Melissa’s Monday Musings Week 5: Eric Reid Boldly Reignites Protest

A week ago I used this space to describe how things had normalized in the NFL in terms of the teams fitting our notions . Well, never mind because other than the Chiefs and Rams notching their “Ws” a lot of other football didn’t make sense.  The Cleveland Browns can actually win games in overtime now.  There is nothing special about Philly.  Heck, even the catch rule is hardly a thing anymore. I have plenty to say about the Week 5 action but first a note about this week’s most courageous player…

If you know a thing about Eric Reid or the history of effective protesting, you knew he would continue to kneel during the national anthem in protest of police brutality and systemic oppression. This week when giving his first presser since being signed by the Carolina Panthers, Reid was asked about whether his prior protesting was worth the delay and potential of never playing football again. Donning an “I’m with Kap” shirt, he answered with an incredibly poignant history lesson 0n the societal imbalance consistently felt by blacks in this country, including slavery, Jim Crow and lack of access to government programs. Reid simply said he “felt the need to speak out.” Reid is on a mission, and conforming to the NFL’s preferred stripping of free thought, was never going to be an option.

After the Panthers’ dramatic 33-31 win over the Giants, in which Reid played very well, he was naturally bombarded with questions about his decision to kneel. Reid said was respectful of his teammates who in turn supported his decision. As a courtesy, he also told coach Ron Rivera in advance he would be protesting, but wasn’t asking for approval. “I don’t need anyone’s permission,” Reid said.

He later added that the win was “bittersweet” because Colin Kaepernick was not on an NFL roster. Reid was never looking to broker a deal or sell his soul in any way; and no, he was never going to be quiet. Of course he would use the biggest platform possible to continue his message, even in sheer solitude, even knowing that in doing so his career may ultimately be cut short.

But Reid will be fine because his life work is far more ambitious and important than football. Ever since he first kneeled with Kaepernick, the two have become bonded like brothers in a quest to explain the inequality in our country, and combat it in any way possible. Since being banished from the league, Reid and Kaepernick have become tireless altruists. From hosting camps for kids in inner cities to teach them about their rights and heritage to spending time with kids from Boys and Girls, they are committed to laying the groundwork for a safer, more fruitful society for the next generation. They are diligently working at the grassroots level but also waving the flag on systemic oppression by not only using their megaphones but by being examples of injustice.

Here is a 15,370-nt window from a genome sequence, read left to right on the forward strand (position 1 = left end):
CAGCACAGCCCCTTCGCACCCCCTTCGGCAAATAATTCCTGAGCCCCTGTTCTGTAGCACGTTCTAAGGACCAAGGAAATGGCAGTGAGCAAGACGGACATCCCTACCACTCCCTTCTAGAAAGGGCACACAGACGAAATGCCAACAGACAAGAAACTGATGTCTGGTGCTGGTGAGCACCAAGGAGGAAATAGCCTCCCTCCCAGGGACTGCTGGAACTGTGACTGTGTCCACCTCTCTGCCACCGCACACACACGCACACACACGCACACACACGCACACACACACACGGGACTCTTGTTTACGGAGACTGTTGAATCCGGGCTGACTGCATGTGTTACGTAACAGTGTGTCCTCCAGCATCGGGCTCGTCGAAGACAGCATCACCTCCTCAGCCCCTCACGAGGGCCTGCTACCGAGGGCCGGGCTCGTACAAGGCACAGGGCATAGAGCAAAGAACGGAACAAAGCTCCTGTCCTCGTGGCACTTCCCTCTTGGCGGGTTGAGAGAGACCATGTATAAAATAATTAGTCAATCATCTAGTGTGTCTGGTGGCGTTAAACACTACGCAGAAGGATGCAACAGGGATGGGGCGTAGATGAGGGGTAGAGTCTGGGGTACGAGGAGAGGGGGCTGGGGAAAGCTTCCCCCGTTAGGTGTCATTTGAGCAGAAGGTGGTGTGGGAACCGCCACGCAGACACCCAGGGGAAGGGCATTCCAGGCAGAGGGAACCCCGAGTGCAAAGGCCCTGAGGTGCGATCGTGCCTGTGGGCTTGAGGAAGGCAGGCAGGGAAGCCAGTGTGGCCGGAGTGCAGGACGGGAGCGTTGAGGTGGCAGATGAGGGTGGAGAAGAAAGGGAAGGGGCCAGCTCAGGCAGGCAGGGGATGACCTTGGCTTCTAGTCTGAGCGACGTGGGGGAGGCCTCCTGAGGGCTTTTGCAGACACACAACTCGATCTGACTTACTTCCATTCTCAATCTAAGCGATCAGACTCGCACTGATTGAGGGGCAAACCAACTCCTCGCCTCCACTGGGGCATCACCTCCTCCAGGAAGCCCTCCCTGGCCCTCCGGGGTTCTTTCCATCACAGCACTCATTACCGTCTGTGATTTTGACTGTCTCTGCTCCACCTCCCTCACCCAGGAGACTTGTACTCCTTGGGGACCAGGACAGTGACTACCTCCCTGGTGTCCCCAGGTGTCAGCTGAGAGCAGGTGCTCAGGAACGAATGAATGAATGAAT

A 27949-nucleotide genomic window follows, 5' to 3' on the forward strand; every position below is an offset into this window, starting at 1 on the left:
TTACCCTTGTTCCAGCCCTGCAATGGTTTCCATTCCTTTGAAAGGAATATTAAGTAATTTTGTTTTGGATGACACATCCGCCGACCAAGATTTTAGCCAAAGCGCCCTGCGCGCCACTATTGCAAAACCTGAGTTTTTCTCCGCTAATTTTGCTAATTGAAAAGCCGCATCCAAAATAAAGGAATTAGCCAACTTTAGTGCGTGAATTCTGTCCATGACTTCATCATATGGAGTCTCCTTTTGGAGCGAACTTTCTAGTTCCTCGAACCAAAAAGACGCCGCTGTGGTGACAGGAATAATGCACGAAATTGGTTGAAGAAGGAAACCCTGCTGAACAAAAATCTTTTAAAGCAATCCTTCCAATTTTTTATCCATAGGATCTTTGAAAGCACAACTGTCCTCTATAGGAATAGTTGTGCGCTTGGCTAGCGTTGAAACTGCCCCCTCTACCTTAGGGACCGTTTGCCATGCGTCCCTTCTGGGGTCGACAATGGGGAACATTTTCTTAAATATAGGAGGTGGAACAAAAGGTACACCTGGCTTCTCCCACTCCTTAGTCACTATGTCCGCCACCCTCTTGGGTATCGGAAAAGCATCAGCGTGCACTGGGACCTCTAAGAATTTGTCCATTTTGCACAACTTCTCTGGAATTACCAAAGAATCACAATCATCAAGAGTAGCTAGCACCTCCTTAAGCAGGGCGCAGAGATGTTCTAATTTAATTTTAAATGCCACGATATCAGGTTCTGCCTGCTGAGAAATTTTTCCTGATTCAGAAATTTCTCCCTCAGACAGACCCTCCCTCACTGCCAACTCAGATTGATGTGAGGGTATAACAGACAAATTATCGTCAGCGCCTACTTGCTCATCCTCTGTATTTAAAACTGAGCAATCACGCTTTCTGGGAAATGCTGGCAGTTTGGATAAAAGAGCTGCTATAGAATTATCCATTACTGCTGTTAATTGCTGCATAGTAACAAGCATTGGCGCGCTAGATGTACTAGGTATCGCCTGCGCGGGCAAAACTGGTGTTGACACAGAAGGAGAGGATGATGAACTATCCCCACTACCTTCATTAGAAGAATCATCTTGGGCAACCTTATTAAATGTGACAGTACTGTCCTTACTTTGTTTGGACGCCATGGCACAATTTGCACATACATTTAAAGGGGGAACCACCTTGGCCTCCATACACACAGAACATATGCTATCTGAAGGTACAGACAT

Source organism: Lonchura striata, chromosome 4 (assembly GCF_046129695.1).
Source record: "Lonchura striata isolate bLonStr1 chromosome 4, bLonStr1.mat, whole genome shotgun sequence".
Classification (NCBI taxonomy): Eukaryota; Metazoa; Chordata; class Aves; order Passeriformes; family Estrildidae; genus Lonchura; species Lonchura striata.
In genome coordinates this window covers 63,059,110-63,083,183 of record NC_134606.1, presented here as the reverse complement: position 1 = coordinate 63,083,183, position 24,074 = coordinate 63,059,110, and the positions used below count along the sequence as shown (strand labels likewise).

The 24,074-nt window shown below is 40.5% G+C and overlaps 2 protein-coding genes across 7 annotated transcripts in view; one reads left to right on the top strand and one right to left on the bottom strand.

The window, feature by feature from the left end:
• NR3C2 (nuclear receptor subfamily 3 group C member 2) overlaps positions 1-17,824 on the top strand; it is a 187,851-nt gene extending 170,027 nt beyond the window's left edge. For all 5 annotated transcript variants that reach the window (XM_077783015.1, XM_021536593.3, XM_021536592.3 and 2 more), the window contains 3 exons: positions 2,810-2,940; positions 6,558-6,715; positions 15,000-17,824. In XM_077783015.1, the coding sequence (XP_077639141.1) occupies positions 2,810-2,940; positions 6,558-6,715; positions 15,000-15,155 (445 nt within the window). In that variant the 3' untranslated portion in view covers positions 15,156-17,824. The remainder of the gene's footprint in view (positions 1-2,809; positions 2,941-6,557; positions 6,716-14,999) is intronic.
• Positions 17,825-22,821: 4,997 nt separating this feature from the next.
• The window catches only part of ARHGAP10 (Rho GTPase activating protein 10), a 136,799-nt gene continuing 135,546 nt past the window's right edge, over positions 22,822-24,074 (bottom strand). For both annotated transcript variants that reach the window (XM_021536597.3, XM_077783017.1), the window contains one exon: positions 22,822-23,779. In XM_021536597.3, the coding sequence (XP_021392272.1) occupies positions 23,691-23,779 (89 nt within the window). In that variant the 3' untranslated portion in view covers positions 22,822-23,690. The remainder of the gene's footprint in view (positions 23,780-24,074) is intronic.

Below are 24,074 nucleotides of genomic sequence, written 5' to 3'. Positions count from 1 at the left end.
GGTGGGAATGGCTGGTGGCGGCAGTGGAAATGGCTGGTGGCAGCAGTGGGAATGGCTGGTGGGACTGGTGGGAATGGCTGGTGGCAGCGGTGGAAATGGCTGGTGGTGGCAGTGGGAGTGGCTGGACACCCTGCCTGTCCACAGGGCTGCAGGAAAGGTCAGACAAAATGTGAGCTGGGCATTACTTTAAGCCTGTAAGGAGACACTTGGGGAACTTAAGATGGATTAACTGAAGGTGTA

The fact that neither was on an NFL roster until this week is just atrocious. The crickets Reid heard for months are particularly embarrassing considering his youthful age (26) and more recent Pro Bowl status. But both unequivocally have the proven talent to enhance an NFL roster.  Now that Reid is back two things are abundantly clear. The Panthers got an absolute steal and the world didn’t implode after Reid kneeled.

New Panthers owner David Tepper never asked Reid about his intentions to protest. Neither did Rivera. Signing Reid was simply a very smart football move to replace Da’Norris Searcy who landed on IR. Perhaps the Panthers will set an example, though I doubt it.

The NFL is notoriously not keen on players who are synonymous with football and an outside interest, especially involving certain areas. Players like Reid who love football, want to play football, but don’t need football scare the bejeezus out of the league.

Rhodes Scholar/budding medical student Myron Rolle wasn’t exactly embraced for his post-football ambitions.  Cardinals QB Josh Rosen was red-flagged by some teams because of his political wokeness. Meanwhile we worship a coaches like Sean McVay for freakishly reciting any play call from any game because he admittedly has no life aside from football. But if McVay wanted to recite passages from The Autobiography of Malcolm X he’d be an outcast.

Maybe the Panthers are an anomaly and no other team would have signed Reid. But maybe they’ll serve as a model to showcase that players can have outside interests and causes, even if not aligned with the league’s business goals, and still be valuable members of an NFL roster. Maybe just maybe someone will call that Kaepernick guy next.

The Dallas Morning Blues

How many Cowboys fans would be upset if Jason Garrett were fired today?  The ultra conservative call to punt on 4thand 1 from Houston’s 42-yard-line is simply unconscionable. You invest in a top 5 running back, have Tyron Smith and Zack Martin on your line and they can’t be trusted to gain one yard? What an absolute joke.